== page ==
(Langerhans cells in epidermodysplasia verruciformis, 1987)


EV can be caused by loss-of-function mutations in either of the 2 adjacent genes EVER1/TMC6 or EVER2/TMC8, which are located on chromosome 17 (17q25.3) coding for membrane proteins that form a complex with the Zinc transporter protein ZnT-1 in the endoplasmic reticulum (ER) membrane of keratinocytes.

(The EVER Proteins as a Natural Barrier against Papillomaviruses: a New Insight into the Pathogenesis of Human Papillomavirus Infections, 2009)
(Lack of EVER2 Protein in Two Epidermodysplasia Verruciformis Patients with Skin Cancer Presenting Previously Unreported Homozygous Genetic Deletions in the EVER2 Gene, 2012)

The mutations in these genes lead to susceptibility to infection with specific HPV subtypes belonging to the beta genus, including HPV5, 8, 9, 10, 12, 14, 15, 17, 19-25, 36-38, 47 and 49, which are ubiquitous and harmless to healthy individuals. More than 30 EV-HPVs (HPV5 and HPV8 are found in 80% of cases) have been identified in the cutaneous lesions. Patients with EV are usually infected with multiple types of HPV, including common types that affect individuals without EV (eg, HPV type 3 and 10) and those unique to EV, the so called epidermodysplasia verruciformis–associated HPVs (EV-HPVs).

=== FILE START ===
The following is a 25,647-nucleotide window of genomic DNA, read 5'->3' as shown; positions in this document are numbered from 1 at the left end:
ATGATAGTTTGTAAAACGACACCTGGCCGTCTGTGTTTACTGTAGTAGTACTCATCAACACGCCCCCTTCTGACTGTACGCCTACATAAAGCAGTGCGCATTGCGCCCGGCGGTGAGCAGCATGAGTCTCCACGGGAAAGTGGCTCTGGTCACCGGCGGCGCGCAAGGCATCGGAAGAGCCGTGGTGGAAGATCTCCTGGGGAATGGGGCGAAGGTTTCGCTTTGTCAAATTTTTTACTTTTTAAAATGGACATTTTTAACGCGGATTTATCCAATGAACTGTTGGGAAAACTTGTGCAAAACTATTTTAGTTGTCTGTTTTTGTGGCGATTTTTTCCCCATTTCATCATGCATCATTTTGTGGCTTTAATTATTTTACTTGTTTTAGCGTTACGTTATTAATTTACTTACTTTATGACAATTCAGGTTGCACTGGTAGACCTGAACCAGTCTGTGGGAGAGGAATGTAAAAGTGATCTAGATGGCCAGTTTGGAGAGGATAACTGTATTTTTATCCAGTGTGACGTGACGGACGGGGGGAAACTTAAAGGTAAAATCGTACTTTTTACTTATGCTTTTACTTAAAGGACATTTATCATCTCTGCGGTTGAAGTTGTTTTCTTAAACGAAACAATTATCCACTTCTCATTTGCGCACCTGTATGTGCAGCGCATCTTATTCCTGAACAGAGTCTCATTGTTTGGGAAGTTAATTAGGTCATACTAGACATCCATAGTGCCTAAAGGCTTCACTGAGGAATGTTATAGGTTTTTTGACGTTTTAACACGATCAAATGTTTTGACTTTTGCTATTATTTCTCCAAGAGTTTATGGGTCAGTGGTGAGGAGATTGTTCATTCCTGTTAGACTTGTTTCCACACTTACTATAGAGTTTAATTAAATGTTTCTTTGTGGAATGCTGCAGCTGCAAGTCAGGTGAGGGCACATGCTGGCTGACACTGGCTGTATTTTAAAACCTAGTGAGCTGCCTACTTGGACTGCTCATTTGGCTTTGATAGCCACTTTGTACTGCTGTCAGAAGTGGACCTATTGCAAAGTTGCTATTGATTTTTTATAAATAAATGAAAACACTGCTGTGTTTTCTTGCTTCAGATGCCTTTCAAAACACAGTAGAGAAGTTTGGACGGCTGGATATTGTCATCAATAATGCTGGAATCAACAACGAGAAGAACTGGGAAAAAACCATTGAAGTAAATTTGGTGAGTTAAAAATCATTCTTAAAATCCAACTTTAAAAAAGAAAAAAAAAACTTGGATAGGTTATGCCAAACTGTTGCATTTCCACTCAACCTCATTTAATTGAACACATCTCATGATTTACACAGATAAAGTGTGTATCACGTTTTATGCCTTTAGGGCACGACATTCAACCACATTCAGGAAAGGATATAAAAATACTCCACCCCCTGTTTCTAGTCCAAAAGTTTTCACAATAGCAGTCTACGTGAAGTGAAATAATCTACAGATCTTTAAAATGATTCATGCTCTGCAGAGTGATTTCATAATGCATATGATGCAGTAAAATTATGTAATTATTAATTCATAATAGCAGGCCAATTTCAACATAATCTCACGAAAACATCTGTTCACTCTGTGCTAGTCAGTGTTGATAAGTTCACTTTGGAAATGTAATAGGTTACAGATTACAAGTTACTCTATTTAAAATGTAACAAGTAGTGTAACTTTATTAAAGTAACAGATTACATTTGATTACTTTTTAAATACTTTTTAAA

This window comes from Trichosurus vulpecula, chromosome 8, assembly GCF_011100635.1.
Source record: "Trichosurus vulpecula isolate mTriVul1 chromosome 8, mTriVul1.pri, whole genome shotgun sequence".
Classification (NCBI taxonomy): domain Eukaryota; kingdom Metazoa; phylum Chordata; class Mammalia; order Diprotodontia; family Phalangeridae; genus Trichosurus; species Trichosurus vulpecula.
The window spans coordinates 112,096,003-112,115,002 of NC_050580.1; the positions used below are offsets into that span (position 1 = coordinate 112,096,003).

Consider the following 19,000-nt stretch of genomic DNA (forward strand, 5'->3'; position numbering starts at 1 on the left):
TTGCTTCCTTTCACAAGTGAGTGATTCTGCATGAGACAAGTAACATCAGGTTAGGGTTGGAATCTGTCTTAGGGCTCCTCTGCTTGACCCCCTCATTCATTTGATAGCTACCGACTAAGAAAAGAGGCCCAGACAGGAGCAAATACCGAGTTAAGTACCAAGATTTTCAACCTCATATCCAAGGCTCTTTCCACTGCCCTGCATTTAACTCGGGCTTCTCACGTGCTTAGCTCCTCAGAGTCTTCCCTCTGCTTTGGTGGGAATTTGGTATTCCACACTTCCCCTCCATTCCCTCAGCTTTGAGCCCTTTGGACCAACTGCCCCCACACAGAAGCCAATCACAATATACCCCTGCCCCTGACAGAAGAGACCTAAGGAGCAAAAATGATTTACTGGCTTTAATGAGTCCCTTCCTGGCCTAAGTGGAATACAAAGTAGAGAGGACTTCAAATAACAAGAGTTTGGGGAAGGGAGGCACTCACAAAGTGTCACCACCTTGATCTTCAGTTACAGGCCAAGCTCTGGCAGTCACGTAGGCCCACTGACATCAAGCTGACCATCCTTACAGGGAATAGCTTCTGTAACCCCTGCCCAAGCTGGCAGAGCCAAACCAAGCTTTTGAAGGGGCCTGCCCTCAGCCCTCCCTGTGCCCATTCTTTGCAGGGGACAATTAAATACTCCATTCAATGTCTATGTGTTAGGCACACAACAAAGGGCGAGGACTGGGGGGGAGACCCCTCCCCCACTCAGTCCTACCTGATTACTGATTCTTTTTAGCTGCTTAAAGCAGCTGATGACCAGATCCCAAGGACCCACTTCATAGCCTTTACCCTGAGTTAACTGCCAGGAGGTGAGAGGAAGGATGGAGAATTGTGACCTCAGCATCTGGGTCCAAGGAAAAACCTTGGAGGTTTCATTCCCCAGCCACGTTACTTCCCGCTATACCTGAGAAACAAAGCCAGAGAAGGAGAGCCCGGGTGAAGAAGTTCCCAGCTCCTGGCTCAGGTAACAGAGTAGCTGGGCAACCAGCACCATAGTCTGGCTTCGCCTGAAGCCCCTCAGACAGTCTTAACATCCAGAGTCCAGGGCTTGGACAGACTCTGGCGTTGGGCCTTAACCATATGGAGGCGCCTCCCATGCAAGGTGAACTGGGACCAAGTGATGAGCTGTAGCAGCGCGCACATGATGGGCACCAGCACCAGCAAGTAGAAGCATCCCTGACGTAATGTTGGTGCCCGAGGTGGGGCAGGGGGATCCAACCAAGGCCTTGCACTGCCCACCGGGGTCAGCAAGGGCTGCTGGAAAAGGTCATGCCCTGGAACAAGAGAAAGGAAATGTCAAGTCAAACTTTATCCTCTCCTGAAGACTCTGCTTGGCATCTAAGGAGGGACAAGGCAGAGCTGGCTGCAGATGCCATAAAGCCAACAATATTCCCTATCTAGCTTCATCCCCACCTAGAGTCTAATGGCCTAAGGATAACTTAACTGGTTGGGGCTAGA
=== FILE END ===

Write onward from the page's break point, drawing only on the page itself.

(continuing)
(Epidermodysplasia verruciformis and susceptibility to HPV, 2010)
(Seroreactivity of 38 Human Papillomavirus Types in Epidermodysplasia Verruciformis Patients, Relatives, and Controls, 2010)
(Epidermodysplasia verruciformis associated with HPV 10, 2013)



Research has shown genetically predisposed deficiencies in cutaneous immunity leave EV patients vulnerable to persistent HPV infection. Mutations in the family of genes, called EVER genes, codifye for proteins whose deficiencies are responsible for these conditions. In most cases, transmission is autosomal recessive but sex linkage and autosomal dominant inheritance patterns have also been reported.

(Genetics of epidermodysplasia verruciformis: Insights into host defense against papillomaviruses, 2006)
(Autosomal dominant epidermodysplasia verruciformis lacking a known EVER1 or EVER2 mutation, 2009)


Different diagnosis include squamous cell carcinoma, acrokeratosis verruciformis, tinea versicolor, and generalized verrucosis of other origin. In addition, an acquired epidermodysplasia verruciformis-like syndrome has been described in patients with impaired cell-mediated immunity, mainly HIV infected subjects and with CD8 T-cell lymphocytopenia or graft versus host disease.